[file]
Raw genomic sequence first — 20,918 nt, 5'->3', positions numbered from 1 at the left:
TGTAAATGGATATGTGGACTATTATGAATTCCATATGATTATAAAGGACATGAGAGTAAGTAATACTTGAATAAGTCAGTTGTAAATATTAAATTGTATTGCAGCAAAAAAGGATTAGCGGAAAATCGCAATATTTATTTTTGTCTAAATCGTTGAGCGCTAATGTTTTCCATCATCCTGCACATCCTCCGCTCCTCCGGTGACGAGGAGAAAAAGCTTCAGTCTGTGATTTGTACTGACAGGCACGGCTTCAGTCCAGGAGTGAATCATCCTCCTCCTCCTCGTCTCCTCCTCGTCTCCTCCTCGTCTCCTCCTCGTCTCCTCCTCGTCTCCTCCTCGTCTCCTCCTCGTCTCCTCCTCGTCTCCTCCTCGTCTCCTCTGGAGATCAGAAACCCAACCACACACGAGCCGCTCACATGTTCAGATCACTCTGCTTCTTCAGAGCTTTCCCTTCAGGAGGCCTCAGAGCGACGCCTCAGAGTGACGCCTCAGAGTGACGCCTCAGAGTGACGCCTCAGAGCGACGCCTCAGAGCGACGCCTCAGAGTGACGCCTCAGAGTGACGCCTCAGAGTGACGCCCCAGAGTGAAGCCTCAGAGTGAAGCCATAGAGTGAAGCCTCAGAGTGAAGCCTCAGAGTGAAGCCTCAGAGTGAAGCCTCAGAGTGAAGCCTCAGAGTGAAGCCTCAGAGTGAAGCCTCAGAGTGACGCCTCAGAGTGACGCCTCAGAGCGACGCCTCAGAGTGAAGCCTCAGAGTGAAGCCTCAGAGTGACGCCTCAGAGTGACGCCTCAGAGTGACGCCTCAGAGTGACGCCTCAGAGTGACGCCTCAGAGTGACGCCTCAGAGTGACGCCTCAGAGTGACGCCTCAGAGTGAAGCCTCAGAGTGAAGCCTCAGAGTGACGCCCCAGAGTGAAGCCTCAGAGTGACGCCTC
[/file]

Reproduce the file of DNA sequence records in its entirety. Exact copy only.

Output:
Raw genomic sequence first — 20,918 nt, 5'->3', positions numbered from 1 at the left:
TGTAAATGGATATGTGGACTATTATGAATTCCATATGATTATAAAGGACATGAGAGTAAGTAATACTTGAATAAGTCAGTTGTAAATATTAAATTGTATTGCAGCAAAAAAGGATTAGCGGAAAATCGCAATATTTATTTTTGTCTAAATCGTTGAGCGCTAATGTTTTCCATCATCCTGCACATCCTCCGCTCCTCCGGTGACGAGGAGAAAAAGCTTCAGTCTGTGATTTGTACTGACAGGCACGGCTTCAGTCCAGGAGTGAATCATCCTCCTCCTCCTCGTCTCCTCCTCGTCTCCTCCTCGTCTCCTCCTCGTCTCCTCCTCGTCTCCTCCTCGTCTCCTCCTCGTCTCCTCCTCGTCTCCTCCTCGTCTCCTCTGGAGATCAGAAACCCAACCACACACGAGCCGCTCACATGTTCAGATCACTCTGCTTCTTCAGAGCTTTCCCTTCAGGAGGCCTCAGAGCGACGCCTCAGAGTGACGCCTCAGAGTGACGCCTCAGAGTGACGCCTCAGAGCGACGCCTCAGAGCGACGCCTCAGAGTGACGCCTCAGAGTGACGCCTCAGAGTGACGCCCCAGAGTGAAGCCTCAGAGTGAAGCCATAGAGTGAAGCCTCAGAGTGAAGCCTCAGAGTGAAGCCTCAGAGTGAAGCCTCAGAGTGAAGCCTCAGAGTGAAGCCTCAGAGTGAAGCCTCAGAGTGACGCCTCAGAGTGACGCCTCAGAGCGACGCCTCAGAGTGAAGCCTCAGAGTGAAGCCTCAGAGTGACGCCTCAGAGTGACGCCTCAGAGTGACGCCTCAGAGTGACGCCTCAGAGTGACGCCTCAGAGTGACGCCTCAGAGTGACGCCTCAGAGTGACGCCTCAGAGTGAAGCCTCAGAGTGAAGCCTCAGAGTGACGCCCCAGAGTGAAGCCTCAGAGTGACGCCTC